Christo Dagorov’s drawings are beautifully crafted with detail and precision. With a bird’s-eye view landscape that mimics cracked lips, a forest that’s tree trunks create the illusion of small teeth, and perfectly shaped bodies as pursed lip crevasses, his illustrations truly come alive. The work is hauntingly graceful, yet captivating and complex. Each piece is paired with a precise, one word title, allowing every drawing to become of moment of inquiry.
For example, his drawing titled Aspiration depicts a city. Here we may see a desire for or missed connection to the urban world. Or, perhaps, he is he glorifying the amount of ambition it takes for a city to be built — a sort of homage to the achievements of man.
Next there is Authenticity, illustrating trees with exposed roots. Is this simply a statement that nature is utterly and unarguably the most authentic entity?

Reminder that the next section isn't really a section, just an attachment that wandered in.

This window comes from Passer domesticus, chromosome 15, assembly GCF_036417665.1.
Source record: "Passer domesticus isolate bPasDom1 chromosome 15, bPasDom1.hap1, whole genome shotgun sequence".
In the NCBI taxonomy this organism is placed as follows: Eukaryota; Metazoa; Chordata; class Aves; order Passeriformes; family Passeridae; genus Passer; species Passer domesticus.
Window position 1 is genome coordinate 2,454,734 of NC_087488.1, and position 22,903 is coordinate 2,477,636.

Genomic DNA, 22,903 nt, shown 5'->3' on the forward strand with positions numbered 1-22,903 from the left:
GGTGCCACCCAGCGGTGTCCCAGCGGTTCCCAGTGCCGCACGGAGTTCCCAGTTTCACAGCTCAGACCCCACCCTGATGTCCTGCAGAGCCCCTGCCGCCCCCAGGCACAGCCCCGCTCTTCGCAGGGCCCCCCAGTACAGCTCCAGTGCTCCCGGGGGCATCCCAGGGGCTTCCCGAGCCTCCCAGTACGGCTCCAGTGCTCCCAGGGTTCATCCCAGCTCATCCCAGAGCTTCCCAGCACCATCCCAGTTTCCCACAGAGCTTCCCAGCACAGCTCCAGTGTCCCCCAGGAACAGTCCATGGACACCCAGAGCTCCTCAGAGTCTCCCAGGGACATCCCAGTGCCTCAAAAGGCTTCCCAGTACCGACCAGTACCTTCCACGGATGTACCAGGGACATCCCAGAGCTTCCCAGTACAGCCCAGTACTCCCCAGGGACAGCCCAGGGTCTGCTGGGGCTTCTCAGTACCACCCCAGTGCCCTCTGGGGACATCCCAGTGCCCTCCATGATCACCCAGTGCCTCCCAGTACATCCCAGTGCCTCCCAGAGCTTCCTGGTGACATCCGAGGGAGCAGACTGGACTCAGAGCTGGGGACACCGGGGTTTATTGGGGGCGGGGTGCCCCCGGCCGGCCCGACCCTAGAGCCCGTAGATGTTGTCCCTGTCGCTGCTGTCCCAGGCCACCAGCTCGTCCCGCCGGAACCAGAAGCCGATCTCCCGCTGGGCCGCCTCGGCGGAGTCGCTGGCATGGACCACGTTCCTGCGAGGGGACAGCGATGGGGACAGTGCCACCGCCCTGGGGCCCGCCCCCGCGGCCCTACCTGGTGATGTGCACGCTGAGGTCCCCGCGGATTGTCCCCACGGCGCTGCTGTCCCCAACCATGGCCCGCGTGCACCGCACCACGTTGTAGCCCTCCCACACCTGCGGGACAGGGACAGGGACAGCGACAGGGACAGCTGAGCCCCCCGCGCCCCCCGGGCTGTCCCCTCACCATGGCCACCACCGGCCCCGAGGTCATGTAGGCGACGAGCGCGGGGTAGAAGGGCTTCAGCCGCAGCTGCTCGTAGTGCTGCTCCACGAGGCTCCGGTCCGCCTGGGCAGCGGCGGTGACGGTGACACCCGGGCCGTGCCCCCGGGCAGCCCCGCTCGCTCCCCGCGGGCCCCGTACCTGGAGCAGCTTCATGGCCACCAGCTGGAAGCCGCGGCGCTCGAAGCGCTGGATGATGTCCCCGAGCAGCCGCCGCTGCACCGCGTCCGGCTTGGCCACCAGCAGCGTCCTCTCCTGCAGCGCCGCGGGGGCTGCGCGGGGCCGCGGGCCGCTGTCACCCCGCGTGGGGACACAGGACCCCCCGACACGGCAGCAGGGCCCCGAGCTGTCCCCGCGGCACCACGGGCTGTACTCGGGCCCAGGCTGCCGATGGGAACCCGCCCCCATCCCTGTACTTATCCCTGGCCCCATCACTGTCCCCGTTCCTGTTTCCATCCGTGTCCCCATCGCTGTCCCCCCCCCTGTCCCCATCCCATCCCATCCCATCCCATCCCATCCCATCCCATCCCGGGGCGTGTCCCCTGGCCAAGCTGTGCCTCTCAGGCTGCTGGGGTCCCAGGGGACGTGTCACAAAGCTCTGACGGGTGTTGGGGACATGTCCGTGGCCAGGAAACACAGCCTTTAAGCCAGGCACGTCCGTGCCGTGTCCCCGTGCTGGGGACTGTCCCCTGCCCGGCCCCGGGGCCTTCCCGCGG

Indiscretion shows a figure behind bars, hinting, perchance, at the recklessness of lawlessness. Or, even further, the general rashness of humanity.
The drawing Negligence portrays snakes and jellyfish — animals that can poison. Maybe this drawing acts as a warning for those who neglect either themselves, the purity of nature, or their own relationships with others.
However, Dagorov’s use of lips provoke greater meaning than just that of his titles. Lips have various powers. They have both the power to speak and to seduce. We can use our lips for acts of good, acts of lust, as well as acts of harm. Paired with these sinful versus virtuous words — are the lips creating a platform for which both darkness and light can be portrayed on equal playing ground?
Or, perhaps these lips suggest a discussion of language. Are they used as a means to hint at the the subjective nature of semantics? If language is something that simply comes from ones lips, what does it truly mean? If history proves anything, it is that language is single handedly one of the most dangerous devices of them all.